German tenor Daniel Behle received degrees in composition and trombone at the Hamburg Conservatory and only pursued voice studies on the side, but his vocal progress was quick; within a year of his graduation in 2004, he had been accepted into the ensemble of the Vienna Volksoper. He has gone on to starring as Tamino in René Jacobs' superb recording of Die Zauberflöte, and this recording of Die schöne Müllerin and Auf dem Strom is his second solo release. It's easy to understand his success. His technique is absolutely secure and well supported, and his voice has both a natural sweetness and a clarion, heroic tone. Those gifts and skills are at the service of a lively and flexible musicality that makes him stand out as an artist of whom even greater things can be expected. His approach to the Schubert cycle is one of a sensitive, poetic soul, in contrast to the recklessly passionate abandon of Jonas Kaufmann's version, which was released at about the same time. The sheer freshness and unmannered beauty of Behle's voice are immediately apparent, as are the ease and spontaneity of his vocal production. As the songs unfold he becomes even more impressive; the extreme emotional arc of the cycle reveals the extent of his vocal versatility, the spectrum of colors he can unleash, and the honesty and depth of feeling of his interpretations. Norwegian pianist Sveinung Bjelland provides supple and strongly differentiated accompaniments; the contrast between the jauntiness of "Das Wandern" and the glistening shimmer of "Wohin?" is almost shocking. The disc also includes the too-rarely heard "Auf dem Strom," which has a terrific obbligato part for horn; it's one of Schubert's most striking extended songs, and this performance featuring Dutch hornist Ab Koster is thrillingly urgent. The sound of Capriccio's CD is clean, well-balanced, and immediate.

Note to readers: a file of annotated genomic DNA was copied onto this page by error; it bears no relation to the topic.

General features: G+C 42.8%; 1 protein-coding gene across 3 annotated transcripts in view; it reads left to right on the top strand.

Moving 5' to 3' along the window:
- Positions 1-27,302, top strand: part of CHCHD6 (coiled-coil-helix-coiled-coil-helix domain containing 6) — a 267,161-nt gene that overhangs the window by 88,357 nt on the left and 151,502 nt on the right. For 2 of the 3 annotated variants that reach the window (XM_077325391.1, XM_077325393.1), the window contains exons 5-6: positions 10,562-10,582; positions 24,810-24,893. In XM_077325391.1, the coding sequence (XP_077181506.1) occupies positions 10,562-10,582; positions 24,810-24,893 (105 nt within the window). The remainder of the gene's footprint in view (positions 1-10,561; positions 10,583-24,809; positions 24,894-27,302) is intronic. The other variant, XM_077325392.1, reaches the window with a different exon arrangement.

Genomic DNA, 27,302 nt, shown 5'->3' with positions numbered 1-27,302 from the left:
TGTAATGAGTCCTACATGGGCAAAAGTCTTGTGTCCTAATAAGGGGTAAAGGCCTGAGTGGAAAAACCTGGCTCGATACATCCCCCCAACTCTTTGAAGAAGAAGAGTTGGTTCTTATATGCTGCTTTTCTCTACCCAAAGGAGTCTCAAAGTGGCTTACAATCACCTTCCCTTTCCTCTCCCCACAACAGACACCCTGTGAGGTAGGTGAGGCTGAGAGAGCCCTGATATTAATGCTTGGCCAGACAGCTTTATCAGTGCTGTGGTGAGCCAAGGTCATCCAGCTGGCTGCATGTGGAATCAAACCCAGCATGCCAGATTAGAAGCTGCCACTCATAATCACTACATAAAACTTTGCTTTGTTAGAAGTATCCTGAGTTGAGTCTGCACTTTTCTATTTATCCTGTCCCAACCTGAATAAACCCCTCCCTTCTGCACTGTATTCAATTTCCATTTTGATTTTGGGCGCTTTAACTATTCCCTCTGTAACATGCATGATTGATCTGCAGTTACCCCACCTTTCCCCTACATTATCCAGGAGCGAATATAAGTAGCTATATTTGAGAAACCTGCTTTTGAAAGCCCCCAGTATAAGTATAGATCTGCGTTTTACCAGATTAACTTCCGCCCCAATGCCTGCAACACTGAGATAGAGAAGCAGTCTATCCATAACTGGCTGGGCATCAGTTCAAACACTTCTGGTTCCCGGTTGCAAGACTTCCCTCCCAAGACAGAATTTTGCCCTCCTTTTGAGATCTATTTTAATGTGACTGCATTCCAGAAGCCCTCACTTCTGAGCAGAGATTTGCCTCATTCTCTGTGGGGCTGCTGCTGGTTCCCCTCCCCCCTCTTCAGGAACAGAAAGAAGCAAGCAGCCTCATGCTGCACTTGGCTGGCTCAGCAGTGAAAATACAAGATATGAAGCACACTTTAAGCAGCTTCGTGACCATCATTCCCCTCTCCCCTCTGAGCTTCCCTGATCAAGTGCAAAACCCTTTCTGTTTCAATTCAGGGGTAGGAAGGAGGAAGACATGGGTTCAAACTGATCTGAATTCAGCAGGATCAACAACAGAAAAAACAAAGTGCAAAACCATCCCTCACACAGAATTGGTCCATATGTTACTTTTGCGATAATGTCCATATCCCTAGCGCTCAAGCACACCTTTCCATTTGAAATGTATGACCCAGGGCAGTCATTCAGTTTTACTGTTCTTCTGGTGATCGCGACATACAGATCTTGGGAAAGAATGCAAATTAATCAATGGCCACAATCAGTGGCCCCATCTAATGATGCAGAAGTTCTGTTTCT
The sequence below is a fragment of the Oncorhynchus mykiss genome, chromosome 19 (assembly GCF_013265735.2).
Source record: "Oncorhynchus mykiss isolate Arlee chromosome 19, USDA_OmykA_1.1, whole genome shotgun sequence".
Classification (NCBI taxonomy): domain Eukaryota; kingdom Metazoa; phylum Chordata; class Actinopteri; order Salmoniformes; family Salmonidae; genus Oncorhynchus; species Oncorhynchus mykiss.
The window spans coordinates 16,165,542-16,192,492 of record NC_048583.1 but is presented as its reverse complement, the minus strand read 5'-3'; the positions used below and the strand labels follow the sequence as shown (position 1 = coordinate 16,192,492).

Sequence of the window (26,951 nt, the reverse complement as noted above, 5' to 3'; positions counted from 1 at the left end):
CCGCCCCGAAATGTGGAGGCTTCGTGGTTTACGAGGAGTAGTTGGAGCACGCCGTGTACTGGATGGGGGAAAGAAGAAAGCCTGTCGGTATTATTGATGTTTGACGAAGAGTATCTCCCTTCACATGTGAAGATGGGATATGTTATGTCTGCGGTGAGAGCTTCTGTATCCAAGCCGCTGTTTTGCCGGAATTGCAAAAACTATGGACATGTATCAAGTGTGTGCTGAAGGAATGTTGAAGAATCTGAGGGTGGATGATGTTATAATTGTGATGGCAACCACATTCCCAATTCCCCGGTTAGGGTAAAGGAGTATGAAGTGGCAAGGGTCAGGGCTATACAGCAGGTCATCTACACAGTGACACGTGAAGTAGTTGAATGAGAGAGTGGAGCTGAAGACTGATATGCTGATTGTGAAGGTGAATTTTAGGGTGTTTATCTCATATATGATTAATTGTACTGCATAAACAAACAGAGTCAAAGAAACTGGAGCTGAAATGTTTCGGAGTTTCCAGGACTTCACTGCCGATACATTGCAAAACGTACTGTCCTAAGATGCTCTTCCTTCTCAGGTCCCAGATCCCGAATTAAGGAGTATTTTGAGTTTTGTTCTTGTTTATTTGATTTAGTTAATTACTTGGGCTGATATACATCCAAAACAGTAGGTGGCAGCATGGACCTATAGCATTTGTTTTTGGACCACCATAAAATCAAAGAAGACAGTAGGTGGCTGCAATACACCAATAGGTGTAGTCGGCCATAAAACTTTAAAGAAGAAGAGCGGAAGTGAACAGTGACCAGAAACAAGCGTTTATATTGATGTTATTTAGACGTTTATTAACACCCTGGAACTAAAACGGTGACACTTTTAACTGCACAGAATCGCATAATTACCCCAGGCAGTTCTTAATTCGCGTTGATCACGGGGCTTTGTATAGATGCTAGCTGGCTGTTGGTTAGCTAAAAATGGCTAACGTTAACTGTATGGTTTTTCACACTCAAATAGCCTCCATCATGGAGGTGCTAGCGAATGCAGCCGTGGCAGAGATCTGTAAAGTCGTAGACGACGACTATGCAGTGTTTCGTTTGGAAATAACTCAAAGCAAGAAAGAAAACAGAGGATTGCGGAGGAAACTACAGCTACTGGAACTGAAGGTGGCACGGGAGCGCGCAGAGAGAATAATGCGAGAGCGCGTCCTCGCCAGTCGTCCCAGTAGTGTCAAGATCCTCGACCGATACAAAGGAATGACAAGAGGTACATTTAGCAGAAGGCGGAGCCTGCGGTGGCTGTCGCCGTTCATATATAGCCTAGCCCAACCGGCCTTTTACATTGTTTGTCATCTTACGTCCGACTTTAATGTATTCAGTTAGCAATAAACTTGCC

AllMusic Review by Stephen Eddins
|The Fair Miller-Maid, D. 795|